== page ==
DEPARTMENT OF RECREATION AND PARKS: TIERED FEE STRUCTURE
Failure to differentiate between city and non-city residents in the assessment of fees for use of the Department’s facilities and services represents a missed opportunity to increase existing revenues.
Explore the feasibility of a tiered fee structure for city and non-city residents.
Revenue Enhancement and Service Improvement
All Departmental Operations
Estimated Annual Impact:
Estimated Implementation Costs:
Barriers to Implementation:
The Department’s staff might have limited ability to enforce a tiered fee structure.
Design a tiered fee structure. Focus initial efforts in areas with the most potential to increase revenue streams, such as the City’s municipal golf courses and the Department’s special facilities.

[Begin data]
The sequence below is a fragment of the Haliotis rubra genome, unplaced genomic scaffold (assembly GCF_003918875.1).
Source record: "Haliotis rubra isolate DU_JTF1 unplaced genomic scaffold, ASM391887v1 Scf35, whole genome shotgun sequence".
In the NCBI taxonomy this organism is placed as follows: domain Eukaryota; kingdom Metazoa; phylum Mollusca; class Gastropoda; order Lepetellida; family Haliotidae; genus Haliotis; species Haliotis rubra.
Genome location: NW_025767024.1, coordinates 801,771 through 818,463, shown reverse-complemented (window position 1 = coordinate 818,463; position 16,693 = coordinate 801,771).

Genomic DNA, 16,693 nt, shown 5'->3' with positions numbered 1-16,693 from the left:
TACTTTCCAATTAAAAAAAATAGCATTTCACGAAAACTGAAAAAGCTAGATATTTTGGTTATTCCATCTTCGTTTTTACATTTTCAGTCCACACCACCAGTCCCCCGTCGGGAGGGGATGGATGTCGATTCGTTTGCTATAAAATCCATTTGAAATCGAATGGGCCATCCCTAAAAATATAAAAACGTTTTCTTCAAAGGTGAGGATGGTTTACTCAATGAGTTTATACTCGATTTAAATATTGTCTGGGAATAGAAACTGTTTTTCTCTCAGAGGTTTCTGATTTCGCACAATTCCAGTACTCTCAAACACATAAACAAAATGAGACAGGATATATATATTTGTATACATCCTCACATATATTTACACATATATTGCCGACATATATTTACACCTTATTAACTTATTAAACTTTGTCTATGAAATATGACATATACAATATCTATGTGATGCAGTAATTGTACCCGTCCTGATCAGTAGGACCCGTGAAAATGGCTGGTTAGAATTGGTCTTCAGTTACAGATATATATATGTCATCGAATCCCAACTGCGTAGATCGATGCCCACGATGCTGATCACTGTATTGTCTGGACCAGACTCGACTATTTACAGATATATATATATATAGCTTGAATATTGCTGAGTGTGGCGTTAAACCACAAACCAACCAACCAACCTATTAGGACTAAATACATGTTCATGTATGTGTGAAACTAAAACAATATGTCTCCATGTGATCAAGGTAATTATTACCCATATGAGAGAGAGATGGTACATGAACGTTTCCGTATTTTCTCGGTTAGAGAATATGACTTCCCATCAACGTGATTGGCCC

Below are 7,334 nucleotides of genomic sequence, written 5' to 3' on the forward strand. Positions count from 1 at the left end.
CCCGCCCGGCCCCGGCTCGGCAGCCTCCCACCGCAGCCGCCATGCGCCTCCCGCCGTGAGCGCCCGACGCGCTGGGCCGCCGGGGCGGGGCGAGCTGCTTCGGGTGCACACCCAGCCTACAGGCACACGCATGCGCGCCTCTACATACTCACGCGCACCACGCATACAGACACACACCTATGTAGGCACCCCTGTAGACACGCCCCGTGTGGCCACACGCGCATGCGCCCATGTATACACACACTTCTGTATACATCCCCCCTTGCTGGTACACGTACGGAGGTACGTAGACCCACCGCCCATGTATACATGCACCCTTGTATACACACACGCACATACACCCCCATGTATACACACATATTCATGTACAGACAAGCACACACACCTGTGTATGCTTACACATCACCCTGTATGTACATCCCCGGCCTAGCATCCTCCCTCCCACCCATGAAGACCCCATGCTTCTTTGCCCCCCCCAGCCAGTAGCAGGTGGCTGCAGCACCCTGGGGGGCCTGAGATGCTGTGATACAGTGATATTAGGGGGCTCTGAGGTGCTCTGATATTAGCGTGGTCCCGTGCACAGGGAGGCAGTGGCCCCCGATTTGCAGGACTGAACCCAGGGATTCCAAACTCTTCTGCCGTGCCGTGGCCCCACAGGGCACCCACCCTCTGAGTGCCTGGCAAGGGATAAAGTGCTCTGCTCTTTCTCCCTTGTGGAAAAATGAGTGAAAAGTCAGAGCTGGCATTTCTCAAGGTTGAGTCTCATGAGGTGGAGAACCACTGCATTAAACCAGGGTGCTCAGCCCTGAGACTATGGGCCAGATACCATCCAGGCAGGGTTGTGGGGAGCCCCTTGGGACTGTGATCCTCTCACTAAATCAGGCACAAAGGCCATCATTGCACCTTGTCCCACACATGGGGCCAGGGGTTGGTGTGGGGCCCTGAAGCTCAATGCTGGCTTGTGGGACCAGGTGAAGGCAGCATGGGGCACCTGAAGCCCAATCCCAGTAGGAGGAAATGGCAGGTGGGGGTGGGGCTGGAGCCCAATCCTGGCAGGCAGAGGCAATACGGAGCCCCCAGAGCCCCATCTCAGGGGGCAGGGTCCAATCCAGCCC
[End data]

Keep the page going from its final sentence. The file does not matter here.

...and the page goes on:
The Department’s facilities and services are utilized by both city and non-city residents. Charging non-city residents a premium to utilize Department facilities is a possible means to generate additional operational support for the Department’s programs and initiatives.
As an example, approximately 60,000 rounds of golf are played on each of the City’s golf courses every year. There are five courses maintained by the Baltimore Municipal Golf Corporation. Conservatively, half of the rounds are played by individuals from outside the city. Were these individuals charged a $10 premium and fee enforcement efforts were 50 percent successful, a $750,000 annual increase in revenues could be realized.
Additional fees can be collected for surcharges on driving range use and other services offered at golf courses. Other immediate opportunities for a tiered fee structure include the Department’s indoor soccer and basketball leagues.